Oscar Miskell a partner in Jackson, Miss.-based Miskelly Furniture, had a similar take, noting the “tax structure and rates proposed by the new administration will be extremely favorable to business. Its a very pro-business China office furniture environment for growth.” Miskelly is another retailer bucking the 2016 trend by posting solid sales, “not quitedouble digit but close,” he said. And for the most part business was “pretty even keel” all year, except of a couple of record-breaking promotion periods during the Memorial Day and Labor Day holidays.
The Mississippi retailer is taking advantage of the new found pro-business climate, planning to announce early this coming year its first new market store opening elsewhere in the state in 2018 during Miskelly’s 40th anniversary. “We are really China office chair manufacturer encouraged” about business prospects in 2017, he said. At a recent board meeting during which the company set long-term plans, the retailer projected 7% same-store sales growth this coming year. That’s would be similar to Miskelly’s gain this past year, when the retailer was even more conservative in its forecast. To get there, the company will need to continue “to define and reach our customer base in a new innovative way through social media,” Miskelty said.” The old way of advertising that we used for 35 years is gone forever. ”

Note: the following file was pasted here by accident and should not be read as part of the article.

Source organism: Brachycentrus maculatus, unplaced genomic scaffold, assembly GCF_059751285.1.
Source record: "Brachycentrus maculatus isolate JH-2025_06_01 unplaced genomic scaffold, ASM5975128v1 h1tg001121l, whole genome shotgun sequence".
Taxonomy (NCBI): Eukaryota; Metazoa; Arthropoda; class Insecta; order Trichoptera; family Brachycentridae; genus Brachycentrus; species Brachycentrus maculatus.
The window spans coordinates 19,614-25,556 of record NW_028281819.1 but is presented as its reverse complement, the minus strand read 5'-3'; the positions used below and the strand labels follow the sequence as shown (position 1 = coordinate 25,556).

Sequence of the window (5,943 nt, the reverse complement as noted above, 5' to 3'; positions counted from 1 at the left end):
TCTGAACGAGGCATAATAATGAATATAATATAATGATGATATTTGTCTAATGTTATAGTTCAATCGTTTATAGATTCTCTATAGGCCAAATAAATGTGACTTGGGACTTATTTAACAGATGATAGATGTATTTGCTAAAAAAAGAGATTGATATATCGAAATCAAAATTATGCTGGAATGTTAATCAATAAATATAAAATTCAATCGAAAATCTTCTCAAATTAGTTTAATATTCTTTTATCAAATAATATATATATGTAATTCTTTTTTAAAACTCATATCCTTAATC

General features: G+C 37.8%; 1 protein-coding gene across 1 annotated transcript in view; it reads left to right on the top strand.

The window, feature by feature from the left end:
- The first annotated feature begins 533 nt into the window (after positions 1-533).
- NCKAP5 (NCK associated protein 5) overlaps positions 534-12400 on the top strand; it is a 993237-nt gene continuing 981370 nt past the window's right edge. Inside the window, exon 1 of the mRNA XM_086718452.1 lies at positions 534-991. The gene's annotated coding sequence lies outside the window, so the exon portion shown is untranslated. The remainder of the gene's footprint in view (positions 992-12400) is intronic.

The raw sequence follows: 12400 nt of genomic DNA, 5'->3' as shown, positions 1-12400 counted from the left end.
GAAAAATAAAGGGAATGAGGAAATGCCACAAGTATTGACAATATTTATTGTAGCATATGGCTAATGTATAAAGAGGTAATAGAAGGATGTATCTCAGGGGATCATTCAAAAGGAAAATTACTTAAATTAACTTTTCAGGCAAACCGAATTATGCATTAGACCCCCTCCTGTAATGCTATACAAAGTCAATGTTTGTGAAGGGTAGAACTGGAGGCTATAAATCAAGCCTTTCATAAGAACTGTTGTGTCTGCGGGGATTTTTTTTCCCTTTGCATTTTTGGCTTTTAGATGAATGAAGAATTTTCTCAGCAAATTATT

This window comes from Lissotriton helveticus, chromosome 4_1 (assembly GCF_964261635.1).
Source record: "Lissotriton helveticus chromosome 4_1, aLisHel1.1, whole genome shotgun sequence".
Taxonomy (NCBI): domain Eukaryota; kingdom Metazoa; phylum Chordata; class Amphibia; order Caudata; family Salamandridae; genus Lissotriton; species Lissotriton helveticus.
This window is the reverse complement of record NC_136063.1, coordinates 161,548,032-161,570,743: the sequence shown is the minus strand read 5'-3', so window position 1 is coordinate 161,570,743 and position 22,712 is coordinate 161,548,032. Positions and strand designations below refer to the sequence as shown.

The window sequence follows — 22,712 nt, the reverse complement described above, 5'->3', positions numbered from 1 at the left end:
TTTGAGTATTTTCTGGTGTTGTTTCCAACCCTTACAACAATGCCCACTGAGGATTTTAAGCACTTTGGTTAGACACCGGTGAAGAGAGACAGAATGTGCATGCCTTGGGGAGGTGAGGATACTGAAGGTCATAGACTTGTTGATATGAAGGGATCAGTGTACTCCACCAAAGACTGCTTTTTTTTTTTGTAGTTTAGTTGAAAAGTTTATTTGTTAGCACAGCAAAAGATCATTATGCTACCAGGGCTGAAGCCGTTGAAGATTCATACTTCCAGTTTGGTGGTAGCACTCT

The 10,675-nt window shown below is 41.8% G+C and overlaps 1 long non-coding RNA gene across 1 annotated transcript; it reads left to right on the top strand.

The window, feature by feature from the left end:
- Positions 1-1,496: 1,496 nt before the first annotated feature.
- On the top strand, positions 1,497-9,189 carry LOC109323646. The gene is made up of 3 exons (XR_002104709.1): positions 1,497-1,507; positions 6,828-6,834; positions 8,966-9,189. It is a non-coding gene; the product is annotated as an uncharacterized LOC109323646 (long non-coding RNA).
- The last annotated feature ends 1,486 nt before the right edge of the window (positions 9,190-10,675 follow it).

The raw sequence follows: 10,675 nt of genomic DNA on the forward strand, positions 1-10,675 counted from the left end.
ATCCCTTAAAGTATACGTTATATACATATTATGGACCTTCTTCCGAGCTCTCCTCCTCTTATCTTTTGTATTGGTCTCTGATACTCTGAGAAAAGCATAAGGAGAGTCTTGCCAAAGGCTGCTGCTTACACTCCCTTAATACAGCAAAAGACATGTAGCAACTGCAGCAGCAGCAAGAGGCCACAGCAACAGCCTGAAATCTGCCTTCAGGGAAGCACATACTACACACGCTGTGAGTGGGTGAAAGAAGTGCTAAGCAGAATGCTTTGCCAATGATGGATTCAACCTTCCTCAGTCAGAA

The Facebooks, Instagrams and Pinterests are not an expensive endeavor, Guangzhou office sofa manufacturer but you”ll see a lot of digital, not much print and very targeted TV and other media buys,” he added. “The biggest challenge we”re all facing is how to reach not just the Millennial demographic but really (anyone who is online).” Prospects for 2017 Jerry Epperson, industry analyst and managing director of Richmond, Va-based Mann, Armistead & Epperson, Is forecasting a 4% increase in retail sale of furniture and bedding in 2016 and 4.5% gain in 2017. The 2016 forecast is more optimistic than the 2.7% projected by Furniture Today; nevertheless, Epperson characterized the year as “disappointing.” “The factors we needed to have a good year—housing, disposable income, consumer confidence—were up and encouraging, but consumers evidently had other things in mind because they just didn’t go into furniture stores.” He noted that even some of the pure-play e-commerce retailers were expressing disappointment that sales weren’t stronger in the furniture category relative to expectations.